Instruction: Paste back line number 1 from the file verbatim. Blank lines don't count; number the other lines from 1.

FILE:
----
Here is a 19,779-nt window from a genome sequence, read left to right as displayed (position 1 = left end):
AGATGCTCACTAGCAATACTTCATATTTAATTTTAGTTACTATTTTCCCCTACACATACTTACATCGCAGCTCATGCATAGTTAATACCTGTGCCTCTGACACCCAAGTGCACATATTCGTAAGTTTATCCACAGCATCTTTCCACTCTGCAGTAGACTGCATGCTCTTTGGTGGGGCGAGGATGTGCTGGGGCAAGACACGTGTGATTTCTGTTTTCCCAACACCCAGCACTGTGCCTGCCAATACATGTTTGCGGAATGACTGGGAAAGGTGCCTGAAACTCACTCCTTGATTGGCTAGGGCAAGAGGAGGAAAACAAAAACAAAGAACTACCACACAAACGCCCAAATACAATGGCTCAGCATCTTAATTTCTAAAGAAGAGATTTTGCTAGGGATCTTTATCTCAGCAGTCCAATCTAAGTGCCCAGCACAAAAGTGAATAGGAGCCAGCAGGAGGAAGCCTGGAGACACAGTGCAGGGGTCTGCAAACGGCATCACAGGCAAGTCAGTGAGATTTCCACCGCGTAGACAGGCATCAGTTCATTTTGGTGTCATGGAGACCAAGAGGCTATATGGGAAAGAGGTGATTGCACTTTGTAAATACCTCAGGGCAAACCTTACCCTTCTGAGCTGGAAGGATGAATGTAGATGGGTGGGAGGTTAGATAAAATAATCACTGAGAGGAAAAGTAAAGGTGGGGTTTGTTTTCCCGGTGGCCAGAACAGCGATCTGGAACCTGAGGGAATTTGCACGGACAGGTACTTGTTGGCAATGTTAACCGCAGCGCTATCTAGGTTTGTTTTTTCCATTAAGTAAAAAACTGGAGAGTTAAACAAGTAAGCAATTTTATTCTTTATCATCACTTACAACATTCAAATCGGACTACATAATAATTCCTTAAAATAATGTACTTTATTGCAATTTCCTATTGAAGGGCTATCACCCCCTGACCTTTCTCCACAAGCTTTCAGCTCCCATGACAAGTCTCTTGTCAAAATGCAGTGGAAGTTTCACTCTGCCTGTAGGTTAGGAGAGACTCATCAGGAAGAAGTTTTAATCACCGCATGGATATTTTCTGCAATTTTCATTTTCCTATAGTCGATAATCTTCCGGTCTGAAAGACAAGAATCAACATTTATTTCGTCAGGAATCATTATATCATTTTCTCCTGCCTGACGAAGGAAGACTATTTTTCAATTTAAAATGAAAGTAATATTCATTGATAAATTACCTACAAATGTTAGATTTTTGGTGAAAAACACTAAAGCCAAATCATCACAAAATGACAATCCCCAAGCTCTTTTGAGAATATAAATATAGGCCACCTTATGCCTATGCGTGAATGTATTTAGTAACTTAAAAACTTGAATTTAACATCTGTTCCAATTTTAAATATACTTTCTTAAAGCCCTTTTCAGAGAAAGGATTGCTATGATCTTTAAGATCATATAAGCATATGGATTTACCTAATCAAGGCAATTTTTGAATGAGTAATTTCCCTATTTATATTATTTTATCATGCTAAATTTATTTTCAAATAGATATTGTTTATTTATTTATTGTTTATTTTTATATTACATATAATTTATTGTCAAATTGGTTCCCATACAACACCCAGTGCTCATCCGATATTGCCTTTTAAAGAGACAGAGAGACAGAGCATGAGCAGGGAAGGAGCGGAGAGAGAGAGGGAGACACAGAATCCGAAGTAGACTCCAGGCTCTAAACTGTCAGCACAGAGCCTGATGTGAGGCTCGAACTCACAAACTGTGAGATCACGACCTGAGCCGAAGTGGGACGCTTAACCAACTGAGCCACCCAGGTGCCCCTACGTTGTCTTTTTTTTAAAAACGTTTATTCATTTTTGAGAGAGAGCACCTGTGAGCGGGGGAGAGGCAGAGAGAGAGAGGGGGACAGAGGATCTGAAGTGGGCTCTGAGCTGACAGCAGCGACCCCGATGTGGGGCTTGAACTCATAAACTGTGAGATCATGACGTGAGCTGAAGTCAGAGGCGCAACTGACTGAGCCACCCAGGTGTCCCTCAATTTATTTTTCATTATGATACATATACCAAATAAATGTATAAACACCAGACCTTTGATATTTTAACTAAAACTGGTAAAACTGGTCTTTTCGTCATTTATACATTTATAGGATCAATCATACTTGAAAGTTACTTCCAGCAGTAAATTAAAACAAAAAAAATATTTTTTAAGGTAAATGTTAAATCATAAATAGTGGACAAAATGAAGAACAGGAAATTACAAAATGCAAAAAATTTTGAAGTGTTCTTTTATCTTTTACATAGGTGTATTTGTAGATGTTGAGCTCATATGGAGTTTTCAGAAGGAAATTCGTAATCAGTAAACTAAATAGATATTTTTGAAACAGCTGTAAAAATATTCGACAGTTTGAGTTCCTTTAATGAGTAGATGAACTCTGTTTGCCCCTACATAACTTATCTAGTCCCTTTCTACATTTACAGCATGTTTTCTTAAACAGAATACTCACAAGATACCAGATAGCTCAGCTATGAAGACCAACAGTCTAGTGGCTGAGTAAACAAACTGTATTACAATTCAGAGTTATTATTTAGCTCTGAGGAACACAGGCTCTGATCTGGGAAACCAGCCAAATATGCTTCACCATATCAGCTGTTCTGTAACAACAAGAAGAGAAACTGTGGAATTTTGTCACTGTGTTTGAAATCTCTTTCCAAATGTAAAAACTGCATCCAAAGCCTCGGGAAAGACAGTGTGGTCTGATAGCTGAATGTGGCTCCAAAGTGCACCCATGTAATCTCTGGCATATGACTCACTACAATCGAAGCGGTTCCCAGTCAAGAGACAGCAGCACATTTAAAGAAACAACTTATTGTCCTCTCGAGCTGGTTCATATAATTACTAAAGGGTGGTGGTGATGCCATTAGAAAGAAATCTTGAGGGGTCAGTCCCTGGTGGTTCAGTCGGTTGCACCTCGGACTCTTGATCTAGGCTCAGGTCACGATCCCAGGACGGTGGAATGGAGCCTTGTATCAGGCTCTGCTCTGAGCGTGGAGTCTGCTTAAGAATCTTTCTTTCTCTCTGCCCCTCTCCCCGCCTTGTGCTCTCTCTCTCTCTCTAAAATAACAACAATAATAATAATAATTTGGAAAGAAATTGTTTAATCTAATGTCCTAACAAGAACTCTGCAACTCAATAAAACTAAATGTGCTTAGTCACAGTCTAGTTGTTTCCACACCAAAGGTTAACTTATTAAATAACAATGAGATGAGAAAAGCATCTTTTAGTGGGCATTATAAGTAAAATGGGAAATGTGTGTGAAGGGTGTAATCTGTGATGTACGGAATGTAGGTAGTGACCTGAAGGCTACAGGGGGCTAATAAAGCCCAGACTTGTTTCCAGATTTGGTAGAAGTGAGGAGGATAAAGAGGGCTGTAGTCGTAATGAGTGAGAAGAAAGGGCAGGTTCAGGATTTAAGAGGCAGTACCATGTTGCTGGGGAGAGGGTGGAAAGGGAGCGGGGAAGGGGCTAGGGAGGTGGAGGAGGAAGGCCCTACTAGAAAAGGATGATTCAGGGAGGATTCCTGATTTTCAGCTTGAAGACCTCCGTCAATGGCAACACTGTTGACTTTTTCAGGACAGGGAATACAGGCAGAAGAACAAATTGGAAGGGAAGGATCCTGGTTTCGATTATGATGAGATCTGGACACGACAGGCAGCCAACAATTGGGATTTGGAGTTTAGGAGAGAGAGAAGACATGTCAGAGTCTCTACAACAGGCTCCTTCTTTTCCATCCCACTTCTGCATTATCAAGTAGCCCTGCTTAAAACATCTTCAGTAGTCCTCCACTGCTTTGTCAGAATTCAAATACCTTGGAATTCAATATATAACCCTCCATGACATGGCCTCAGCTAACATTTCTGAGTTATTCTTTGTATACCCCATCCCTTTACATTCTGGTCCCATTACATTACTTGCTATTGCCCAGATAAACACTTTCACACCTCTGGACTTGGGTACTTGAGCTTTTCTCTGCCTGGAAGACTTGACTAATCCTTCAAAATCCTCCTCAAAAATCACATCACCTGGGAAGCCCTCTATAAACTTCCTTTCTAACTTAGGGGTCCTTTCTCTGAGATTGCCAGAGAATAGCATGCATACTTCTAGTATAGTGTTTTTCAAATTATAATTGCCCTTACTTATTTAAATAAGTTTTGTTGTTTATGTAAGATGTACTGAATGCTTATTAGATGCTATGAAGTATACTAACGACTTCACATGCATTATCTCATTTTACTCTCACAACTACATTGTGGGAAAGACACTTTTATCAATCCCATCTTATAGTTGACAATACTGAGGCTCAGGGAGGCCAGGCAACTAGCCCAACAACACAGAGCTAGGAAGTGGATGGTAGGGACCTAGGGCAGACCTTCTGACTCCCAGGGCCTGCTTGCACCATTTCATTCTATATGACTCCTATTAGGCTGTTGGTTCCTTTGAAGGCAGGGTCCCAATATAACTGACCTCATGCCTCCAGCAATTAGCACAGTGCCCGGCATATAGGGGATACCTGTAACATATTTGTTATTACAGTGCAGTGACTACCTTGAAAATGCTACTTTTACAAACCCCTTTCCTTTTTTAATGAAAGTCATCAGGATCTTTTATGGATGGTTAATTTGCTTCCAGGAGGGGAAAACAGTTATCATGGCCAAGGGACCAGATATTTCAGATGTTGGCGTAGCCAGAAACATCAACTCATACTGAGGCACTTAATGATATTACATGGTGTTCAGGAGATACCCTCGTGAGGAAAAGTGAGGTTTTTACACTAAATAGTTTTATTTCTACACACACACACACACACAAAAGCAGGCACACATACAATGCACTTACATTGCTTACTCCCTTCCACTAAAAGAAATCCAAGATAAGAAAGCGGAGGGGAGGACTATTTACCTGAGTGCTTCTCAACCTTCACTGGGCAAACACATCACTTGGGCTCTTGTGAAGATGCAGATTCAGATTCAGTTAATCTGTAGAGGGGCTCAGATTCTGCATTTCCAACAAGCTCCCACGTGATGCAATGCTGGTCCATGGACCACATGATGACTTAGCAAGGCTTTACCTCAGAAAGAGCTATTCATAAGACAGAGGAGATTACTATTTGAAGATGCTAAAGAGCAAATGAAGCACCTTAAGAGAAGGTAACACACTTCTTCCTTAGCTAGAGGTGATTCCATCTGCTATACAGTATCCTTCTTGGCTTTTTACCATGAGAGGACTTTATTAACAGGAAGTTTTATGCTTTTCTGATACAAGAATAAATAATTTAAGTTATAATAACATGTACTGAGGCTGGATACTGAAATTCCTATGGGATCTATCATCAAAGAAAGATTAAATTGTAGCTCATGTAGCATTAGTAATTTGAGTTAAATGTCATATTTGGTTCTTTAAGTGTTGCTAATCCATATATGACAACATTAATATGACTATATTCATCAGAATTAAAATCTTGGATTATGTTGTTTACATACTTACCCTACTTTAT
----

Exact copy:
Here is a 19,779-nt window from a genome sequence, read left to right as displayed (position 1 = left end):